It's no secret that an author is a business. Sometimes though it feels as if this gets lost in the reams of information and sites on how to write, and the courses that push the writing. It is extremely important to write well, to strive to improve constantly. There is no denying this, but where is the help once the writing and editing are done and the business part takes over? There is one writer's camp sort of deal that actually involves speaking with editors and other potential buyer types at the end of the process. That certainly puts that one to the top of the list. Some of the lack of information and focus may be because that part of it, at least for the average author, is considered elementary and easily expressed. This is not to say that it is easy to do, just easy to know what to do.
The process might be summed in the Five P's... potential, patience, perseverance, passion, and planning. An author has to constantly be on the watch for the potential to send their work somewhere. Tracking acceptance periods, seeking new publishers, and being where a sale can be made. It obviously takes a lot of patience. Just ask an author about the piles of rejection letters even for works that they did sell. They of course also have to persevere and keep at it, both creating more, and constantly trying to sell the work. Of all the jobs in the world creative work is the one that might require the most passion for the work and the results. Planning might seem to be the odd one out, and may fall most into the lap of agents and publicists unless authors do that for themselves.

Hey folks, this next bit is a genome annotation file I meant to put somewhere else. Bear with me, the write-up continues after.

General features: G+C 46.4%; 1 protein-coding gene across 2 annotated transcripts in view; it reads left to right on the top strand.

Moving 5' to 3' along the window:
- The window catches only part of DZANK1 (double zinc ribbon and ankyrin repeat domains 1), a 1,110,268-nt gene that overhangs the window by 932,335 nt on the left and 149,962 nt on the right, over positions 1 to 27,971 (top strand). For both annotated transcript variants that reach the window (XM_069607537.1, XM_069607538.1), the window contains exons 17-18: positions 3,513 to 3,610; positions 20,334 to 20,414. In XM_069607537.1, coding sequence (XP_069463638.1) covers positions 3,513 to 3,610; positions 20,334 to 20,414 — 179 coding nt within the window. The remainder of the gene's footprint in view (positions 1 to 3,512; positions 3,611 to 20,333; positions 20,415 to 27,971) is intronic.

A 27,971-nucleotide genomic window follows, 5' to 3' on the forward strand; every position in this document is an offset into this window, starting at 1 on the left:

Special Note: I am starting to release my back issues of "Killing Time - Horror E-Rag" from the Battered Spleen Production store this month. Advertising space is available. For more information please click on over to Battered Spleen Productions Selling Advertising Space in new E-Book Magazine. It would also be greatly appreciated if you could spread the word that I am looking to advertisers. Thank you.